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Chapter: Modern Pharmacology with Clinical Applications: Drug Absorption and Distribution

Absorption of Drugs After Parenteral Administration

Intramuscular and Subcutaneous Administration, Intravenous Administration.


Intramuscular and Subcutaneous Administration

Intramuscular and subcutaneous injections are by far the most common means of parenteral drug administra-tion. Because of the high tissue blood flow and the abil-ity of the injected solution to diffuse laterally, drug ab-sorption generally is more rapid after intramuscular than after subcutaneous injection. Drug absorption from intramuscular and subcutaneous sites depends on the quantity and composition of the connective tissue, the capillary density, and the rate of vascular perfusion of the area. These factors can be influenced by the coin-jection of agents that alter local blood flow (e.g., vaso-constrictors or vasodilators) or by substances that de-crease tissue resistance to lateral diffusion (e.g., hyaluronidase).

Advantages of the intramuscular and subcutaneous routes include an increased reliability and precision in the drug blood level finally achieved and reasonably rapid absorption and onset of drug action. There are, however, serious disadvantages as well. Pain, tender-ness, local tissue necrosis (primarily with highly alkaline injections), microbial contamination, and nerve damage may be associated with these forms of parenteral ad-ministration.

Intravenous Administration

Intravenous drug administration ensures immediate pharmacological response; problems of absorption are circumvented because the entire quantity of drug enters the vasculature directly. This route is also useful for compounds that are poorly or erratically absorbed, are extremely irritating to tissues, or are rapidly metabo-lized before or during their absorption from other sites. The rate of injection should be slow enough, however, to prevent excessively high local drug concentrations and to allow for termination of the injection if unde-sired effects appear.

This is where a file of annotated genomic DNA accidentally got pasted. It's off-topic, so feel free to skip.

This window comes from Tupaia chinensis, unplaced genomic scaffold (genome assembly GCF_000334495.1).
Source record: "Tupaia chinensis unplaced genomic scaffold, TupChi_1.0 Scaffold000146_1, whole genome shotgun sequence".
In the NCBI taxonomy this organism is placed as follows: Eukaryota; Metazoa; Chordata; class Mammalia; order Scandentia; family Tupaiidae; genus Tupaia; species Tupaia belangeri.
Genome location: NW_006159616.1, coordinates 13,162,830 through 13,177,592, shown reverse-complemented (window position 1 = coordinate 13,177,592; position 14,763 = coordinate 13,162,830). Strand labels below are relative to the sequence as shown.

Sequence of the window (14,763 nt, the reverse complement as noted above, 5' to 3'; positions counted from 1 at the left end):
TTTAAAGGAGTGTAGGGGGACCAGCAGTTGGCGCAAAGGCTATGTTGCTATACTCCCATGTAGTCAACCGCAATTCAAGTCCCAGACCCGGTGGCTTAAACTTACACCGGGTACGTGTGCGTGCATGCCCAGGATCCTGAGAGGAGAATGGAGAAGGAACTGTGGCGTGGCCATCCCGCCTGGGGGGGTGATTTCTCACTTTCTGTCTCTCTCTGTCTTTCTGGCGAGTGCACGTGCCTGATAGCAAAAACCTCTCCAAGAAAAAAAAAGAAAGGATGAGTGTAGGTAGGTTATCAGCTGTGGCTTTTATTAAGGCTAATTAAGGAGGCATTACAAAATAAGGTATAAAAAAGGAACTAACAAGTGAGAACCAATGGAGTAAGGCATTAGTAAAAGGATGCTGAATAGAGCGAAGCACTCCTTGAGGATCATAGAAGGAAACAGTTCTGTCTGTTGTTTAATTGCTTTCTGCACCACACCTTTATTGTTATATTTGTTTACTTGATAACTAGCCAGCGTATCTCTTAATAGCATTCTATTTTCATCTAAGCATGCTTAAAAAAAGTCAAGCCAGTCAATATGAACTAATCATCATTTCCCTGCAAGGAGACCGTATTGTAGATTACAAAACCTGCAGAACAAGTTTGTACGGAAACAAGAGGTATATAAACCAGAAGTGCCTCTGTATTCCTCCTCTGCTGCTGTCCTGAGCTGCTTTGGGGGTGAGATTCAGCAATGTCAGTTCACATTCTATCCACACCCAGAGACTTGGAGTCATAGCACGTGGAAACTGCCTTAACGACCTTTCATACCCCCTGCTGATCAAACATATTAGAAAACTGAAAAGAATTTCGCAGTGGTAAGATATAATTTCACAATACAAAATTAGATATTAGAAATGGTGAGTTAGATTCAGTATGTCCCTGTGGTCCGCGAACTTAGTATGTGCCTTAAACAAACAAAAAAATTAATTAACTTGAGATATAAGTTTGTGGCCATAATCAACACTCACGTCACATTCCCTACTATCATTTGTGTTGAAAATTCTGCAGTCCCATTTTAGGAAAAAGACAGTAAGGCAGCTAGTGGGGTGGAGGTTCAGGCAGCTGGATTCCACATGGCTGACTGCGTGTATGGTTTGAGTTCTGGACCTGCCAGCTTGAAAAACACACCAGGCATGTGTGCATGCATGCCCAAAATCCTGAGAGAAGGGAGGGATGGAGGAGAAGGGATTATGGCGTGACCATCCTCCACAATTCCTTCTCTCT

A serious disadvantage of intravenous drug admin-istration becomes clearly apparent when an overdose is inadvertently given: Neither can the drug be re-moved nor its absorption retarded. Other disadvan-tages include the possibilities of embolism (particu-larly if an insoluble drug is given), introduction of bacteria, and when this route is used for prolonged pe-riods, subcutaneous tissue infiltration. The possible in-troduction of the human immunodeficiency virus (HIV) is a well-known consequence of intravenous drug administration in addicts who use contaminated needles.

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